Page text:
This tutorial starts by showing you a vmWare based LAB topology on which you we will be installing the Nuage, we will not show you step by step how to work with vmWare systems here and it is assumed you know this (honestly even if you do not, this is something that you can find elsewhere on the web)

  • Ability to install & configure vmWare Workstation 12
  • Ability to install & configure vmWare ESXi host hypervisor to a vmWare Workstation virtual host
  • Ability to install & configure vmWare vCenter (at least as OVA appliance deployed and you add control over the ESXi hosts to it)
  • Basic linux skills (needed to deploy the NFS  / DNS and othter basic tools needed)

HW that I have used:

  • 64GB or RAM PC with 4core processor supporting VR/AMD-X and nested paging (because we will be using virtualization inside virtualization here)
  • NFS server, I have used my home NAS linux simply running NFS-kernel and NFS-common packages
  • DNS server that supports also reverse DNS and SRV records declaration, I have used bind9 running at my home
  • NTP server or internet access to connect to a public one

SW that I have used:

  • vmWare Workstation Pro 12 (you can try VirtualBox but I am 99% sure you will run into problems having ESX hosts inside VirtualBox later)
  • ESXi 6.0 (I do not have access to 6.1 yet), evaluation / trial license is enough
  • vCenter appliance OVA to control my ESXi virtual hosts, evaluation / trial license is enough

HPE DCN software packages needed:

HPE DCN is a platform with three basic components (there are more, but that is for follow-up tutorials) called Virtual Services Directory (VSD), Virtual Services Controller (VSC) and Virtual Routing Switch (VRS), below is a quick picture how they are orchestrating with VSD and VSC forming a control plane and VRS integrated as work horse into every hypervisor or server installed.

HP DCN / Nuage topology

HP DCN / Nuage software packages topology

In our tutorial, you will need these three packages (I used version 4.03r of HP DCN, Nuage from Alcatel has different versioning):

  • VSD as installation ISO (there exists OVA or installation ISO, I will be using the ISO here, but feel free to use OVA to make it more simple for LAB only, in production always use ISO install)
  • VSC as OVA package
  • VRS as OVA package

LAB topology

The lab topology is simple in this first toturial to demonstrate the complex overlay over simple underlay. Topology diagram is visible below. The background is simply that  I have installed vmWare Workstation 12 on my primary PC (the one with 64G of RAM) and created four virtual machines, each with 16G of RAM and 100G of HDD.  On these four virtual machines, I have installed ESXi hypervisors and given them bridged access to my lab network.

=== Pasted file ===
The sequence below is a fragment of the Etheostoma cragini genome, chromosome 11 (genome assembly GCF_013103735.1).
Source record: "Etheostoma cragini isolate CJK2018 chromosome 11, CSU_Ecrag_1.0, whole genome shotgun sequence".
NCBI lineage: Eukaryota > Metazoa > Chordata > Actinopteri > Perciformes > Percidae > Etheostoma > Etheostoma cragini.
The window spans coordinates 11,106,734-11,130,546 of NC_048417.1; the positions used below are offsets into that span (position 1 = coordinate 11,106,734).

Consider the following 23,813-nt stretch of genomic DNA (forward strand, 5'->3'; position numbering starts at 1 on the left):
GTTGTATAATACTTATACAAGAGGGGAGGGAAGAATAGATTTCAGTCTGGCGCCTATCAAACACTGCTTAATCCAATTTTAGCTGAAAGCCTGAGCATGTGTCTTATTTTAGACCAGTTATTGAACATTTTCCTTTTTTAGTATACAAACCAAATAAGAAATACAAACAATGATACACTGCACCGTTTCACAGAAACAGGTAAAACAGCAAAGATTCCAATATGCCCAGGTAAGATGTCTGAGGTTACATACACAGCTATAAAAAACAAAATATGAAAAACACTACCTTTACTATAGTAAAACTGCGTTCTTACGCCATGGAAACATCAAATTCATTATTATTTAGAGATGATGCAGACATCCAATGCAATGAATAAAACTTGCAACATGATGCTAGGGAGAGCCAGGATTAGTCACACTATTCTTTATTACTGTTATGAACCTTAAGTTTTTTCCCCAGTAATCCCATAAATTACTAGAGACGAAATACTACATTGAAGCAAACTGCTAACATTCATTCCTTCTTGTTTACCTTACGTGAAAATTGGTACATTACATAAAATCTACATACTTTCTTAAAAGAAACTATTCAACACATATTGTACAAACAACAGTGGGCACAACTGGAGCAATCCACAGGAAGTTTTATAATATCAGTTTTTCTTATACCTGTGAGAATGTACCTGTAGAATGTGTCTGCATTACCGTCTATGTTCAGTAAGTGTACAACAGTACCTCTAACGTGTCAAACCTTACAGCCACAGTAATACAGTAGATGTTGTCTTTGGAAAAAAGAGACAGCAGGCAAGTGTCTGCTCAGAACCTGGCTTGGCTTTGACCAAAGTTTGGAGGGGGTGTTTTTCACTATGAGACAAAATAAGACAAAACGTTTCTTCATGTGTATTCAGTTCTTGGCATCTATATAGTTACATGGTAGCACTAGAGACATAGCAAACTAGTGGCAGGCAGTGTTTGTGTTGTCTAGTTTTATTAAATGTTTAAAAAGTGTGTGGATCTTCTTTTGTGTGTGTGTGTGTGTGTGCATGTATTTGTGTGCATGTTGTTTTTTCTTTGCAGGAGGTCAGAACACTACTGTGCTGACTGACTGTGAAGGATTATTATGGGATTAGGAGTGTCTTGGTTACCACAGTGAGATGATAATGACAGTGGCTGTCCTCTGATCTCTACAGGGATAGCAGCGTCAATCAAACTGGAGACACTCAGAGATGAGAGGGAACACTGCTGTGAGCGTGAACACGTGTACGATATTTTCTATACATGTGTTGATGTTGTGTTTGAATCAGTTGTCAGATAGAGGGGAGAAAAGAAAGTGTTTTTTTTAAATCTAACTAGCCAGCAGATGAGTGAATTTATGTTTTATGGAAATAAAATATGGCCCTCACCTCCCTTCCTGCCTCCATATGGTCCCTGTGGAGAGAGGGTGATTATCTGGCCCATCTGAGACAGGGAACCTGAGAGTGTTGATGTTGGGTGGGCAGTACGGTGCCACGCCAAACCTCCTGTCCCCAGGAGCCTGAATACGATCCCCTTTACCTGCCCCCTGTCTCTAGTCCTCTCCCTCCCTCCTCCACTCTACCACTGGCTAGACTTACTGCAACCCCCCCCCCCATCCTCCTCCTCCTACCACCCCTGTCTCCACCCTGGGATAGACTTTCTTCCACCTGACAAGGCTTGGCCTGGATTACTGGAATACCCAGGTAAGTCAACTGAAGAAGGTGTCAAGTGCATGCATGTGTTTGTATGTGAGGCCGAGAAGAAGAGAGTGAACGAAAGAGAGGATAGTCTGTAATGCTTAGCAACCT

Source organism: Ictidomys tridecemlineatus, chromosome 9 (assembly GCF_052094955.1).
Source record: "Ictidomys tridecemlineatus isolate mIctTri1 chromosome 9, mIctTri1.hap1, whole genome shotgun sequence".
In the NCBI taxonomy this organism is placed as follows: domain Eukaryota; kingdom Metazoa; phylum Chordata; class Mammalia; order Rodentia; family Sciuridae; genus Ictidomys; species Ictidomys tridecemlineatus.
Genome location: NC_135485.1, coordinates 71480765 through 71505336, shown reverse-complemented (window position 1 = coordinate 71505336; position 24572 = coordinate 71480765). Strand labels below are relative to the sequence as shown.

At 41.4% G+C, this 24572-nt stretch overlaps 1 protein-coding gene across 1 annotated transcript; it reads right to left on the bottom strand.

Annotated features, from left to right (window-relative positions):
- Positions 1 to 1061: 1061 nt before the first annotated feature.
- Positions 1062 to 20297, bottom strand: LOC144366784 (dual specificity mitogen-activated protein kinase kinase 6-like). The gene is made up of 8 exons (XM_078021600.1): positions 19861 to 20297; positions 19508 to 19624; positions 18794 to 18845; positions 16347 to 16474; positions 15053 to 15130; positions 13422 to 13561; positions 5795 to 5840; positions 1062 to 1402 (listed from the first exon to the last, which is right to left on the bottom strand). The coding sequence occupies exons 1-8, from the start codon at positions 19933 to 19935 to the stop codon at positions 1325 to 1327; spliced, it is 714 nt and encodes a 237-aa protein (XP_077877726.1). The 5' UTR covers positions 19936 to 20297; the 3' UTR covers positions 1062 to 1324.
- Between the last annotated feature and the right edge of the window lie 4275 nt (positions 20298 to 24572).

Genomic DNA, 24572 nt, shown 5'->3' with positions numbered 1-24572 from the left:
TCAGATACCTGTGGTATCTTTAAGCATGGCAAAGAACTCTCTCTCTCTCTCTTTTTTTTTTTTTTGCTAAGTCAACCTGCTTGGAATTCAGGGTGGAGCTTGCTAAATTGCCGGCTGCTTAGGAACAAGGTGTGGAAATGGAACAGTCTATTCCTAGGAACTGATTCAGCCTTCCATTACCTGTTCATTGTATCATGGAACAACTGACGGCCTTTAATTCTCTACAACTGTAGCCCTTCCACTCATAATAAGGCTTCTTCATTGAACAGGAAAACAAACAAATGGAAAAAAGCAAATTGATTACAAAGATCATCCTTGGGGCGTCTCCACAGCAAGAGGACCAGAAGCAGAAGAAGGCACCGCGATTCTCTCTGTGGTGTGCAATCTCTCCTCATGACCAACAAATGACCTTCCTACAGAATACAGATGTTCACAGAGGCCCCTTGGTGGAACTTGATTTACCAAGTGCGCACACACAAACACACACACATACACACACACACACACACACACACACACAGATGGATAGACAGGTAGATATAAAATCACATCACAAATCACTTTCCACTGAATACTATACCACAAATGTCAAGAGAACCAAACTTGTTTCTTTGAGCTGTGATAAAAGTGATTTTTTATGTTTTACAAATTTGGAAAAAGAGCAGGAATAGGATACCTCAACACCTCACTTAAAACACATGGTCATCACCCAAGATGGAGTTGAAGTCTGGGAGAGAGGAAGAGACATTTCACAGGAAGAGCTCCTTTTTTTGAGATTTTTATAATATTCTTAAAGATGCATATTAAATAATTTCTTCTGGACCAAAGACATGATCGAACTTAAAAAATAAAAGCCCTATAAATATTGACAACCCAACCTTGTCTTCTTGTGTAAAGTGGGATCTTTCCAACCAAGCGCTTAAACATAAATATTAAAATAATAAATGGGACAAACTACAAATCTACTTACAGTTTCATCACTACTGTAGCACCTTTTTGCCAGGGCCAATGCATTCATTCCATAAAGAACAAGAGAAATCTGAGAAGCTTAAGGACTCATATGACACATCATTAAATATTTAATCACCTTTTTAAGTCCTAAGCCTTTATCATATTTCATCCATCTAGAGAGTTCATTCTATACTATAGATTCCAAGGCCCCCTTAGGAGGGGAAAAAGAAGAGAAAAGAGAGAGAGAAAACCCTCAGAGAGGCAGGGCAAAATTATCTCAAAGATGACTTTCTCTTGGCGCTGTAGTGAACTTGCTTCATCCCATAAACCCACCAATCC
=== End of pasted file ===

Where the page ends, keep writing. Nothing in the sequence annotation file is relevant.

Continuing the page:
Nuage LAB topology - minimal using single physical PC with vmWare Workstation simulating 4x ESXi hosts and interconnected by a simple switched network.

Nuage LAB topology – minimal using single physical PC with vmWare Workstation simulating 4x ESXi hosts and interconnected by a simple switched network.

My logic here is that ESX1 – will be my management systems host for vCenter / VSD / VSC and the remaining ESX2 – will be non-redundant ESX host and ESX3 – and ESX4 – will be my redundant ESXi cluster hosts.

After I have deployed all four ESXi hosts and the vCenter on ESX1, the starting point view on vCenter GUI should be something like this:

vCenter view on LAB topology before Nuage installation

vCenter view on LAB topology before Nuage installation


Before we jump into installation of Nuage, you need to have the lab setup with DNS, NTP and NFS.

DNS configuration

DNS is needed for nuage to operate as all the main nodes are finding each other using it, this means that you have to have a LAB DNS deployed, in my environment I simply deployed bind9 DNS server on my linux NAS server. Each planned system  (both physical and virtual) got a DNS hostname assigned, and I have created a domain “homelab.networkgeekstuff.com”. To save time / space, below are links to my bind9 configuration files, if you have a different DNS system, this is what you need to setup to follow this tutorial: